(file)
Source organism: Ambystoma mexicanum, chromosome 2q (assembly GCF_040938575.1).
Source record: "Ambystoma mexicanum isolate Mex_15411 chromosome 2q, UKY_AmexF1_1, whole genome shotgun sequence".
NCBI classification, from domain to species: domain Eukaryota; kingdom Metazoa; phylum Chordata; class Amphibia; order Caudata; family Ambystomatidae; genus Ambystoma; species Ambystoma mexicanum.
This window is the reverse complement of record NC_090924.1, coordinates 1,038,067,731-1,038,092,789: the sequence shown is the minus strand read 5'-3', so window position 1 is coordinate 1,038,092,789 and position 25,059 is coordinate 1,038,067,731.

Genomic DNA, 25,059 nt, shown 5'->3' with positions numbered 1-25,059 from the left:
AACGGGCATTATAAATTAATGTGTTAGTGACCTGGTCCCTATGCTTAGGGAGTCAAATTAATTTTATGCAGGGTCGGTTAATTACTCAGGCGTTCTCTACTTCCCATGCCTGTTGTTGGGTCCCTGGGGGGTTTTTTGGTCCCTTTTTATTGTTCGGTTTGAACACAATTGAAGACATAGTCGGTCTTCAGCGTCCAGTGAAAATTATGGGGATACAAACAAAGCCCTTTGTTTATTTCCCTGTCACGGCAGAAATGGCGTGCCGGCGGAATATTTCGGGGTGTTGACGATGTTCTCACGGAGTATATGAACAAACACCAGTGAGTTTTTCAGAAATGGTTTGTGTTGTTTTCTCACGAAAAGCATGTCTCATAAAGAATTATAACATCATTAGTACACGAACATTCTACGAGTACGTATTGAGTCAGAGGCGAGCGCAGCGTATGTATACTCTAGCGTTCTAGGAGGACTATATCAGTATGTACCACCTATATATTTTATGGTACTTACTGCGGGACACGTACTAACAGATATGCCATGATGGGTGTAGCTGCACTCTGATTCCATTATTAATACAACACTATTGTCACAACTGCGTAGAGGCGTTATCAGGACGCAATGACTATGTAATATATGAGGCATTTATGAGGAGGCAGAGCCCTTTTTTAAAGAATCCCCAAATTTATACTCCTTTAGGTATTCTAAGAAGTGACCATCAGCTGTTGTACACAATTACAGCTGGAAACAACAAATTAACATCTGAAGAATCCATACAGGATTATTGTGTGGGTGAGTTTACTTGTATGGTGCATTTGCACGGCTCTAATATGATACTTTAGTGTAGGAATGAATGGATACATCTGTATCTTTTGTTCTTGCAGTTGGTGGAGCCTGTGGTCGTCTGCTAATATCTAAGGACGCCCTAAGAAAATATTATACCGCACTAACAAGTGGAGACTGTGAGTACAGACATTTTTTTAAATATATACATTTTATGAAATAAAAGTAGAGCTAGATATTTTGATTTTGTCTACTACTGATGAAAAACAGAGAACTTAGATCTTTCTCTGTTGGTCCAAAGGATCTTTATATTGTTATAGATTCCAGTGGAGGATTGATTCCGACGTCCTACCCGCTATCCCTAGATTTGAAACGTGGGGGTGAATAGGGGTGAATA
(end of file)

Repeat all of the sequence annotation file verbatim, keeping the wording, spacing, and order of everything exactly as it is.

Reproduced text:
Source organism: Ambystoma mexicanum, chromosome 2q (assembly GCF_040938575.1).
Source record: "Ambystoma mexicanum isolate Mex_15411 chromosome 2q, UKY_AmexF1_1, whole genome shotgun sequence".
NCBI classification, from domain to species: domain Eukaryota; kingdom Metazoa; phylum Chordata; class Amphibia; order Caudata; family Ambystomatidae; genus Ambystoma; species Ambystoma mexicanum.
This window is the reverse complement of record NC_090924.1, coordinates 1,038,067,731-1,038,092,789: the sequence shown is the minus strand read 5'-3', so window position 1 is coordinate 1,038,092,789 and position 25,059 is coordinate 1,038,067,731.

Genomic DNA, 25,059 nt, shown 5'->3' with positions numbered 1-25,059 from the left:
AACGGGCATTATAAATTAATGTGTTAGTGACCTGGTCCCTATGCTTAGGGAGTCAAATTAATTTTATGCAGGGTCGGTTAATTACTCAGGCGTTCTCTACTTCCCATGCCTGTTGTTGGGTCCCTGGGGGGTTTTTTGGTCCCTTTTTATTGTTCGGTTTGAACACAATTGAAGACATAGTCGGTCTTCAGCGTCCAGTGAAAATTATGGGGATACAAACAAAGCCCTTTGTTTATTTCCCTGTCACGGCAGAAATGGCGTGCCGGCGGAATATTTCGGGGTGTTGACGATGTTCTCACGGAGTATATGAACAAACACCAGTGAGTTTTTCAGAAATGGTTTGTGTTGTTTTCTCACGAAAAGCATGTCTCATAAAGAATTATAACATCATTAGTACACGAACATTCTACGAGTACGTATTGAGTCAGAGGCGAGCGCAGCGTATGTATACTCTAGCGTTCTAGGAGGACTATATCAGTATGTACCACCTATATATTTTATGGTACTTACTGCGGGACACGTACTAACAGATATGCCATGATGGGTGTAGCTGCACTCTGATTCCATTATTAATACAACACTATTGTCACAACTGCGTAGAGGCGTTATCAGGACGCAATGACTATGTAATATATGAGGCATTTATGAGGAGGCAGAGCCCTTTTTTAAAGAATCCCCAAATTTATACTCCTTTAGGTATTCTAAGAAGTGACCATCAGCTGTTGTACACAATTACAGCTGGAAACAACAAATTAACATCTGAAGAATCCATACAGGATTATTGTGTGGGTGAGTTTACTTGTATGGTGCATTTGCACGGCTCTAATATGATACTTTAGTGTAGGAATGAATGGATACATCTGTATCTTTTGTTCTTGCAGTTGGTGGAGCCTGTGGTCGTCTGCTAATATCTAAGGACGCCCTAAGAAAATATTATACCGCACTAACAAGTGGAGACTGTGAGTACAGACATTTTTTTAAATATATACATTTTATGAAATAAAAGTAGAGCTAGATATTTTGATTTTGTCTACTACTGATGAAAAACAGAGAACTTAGATCTTTCTCTGTTGGTCCAAAGGATCTTTATATTGTTATAGATTCCAGTGGAGGATTGATTCCGACGTCCTACCCGCTATCCCTAGATTTGAAACGTGGGGGTGAATAGGGGTGAATA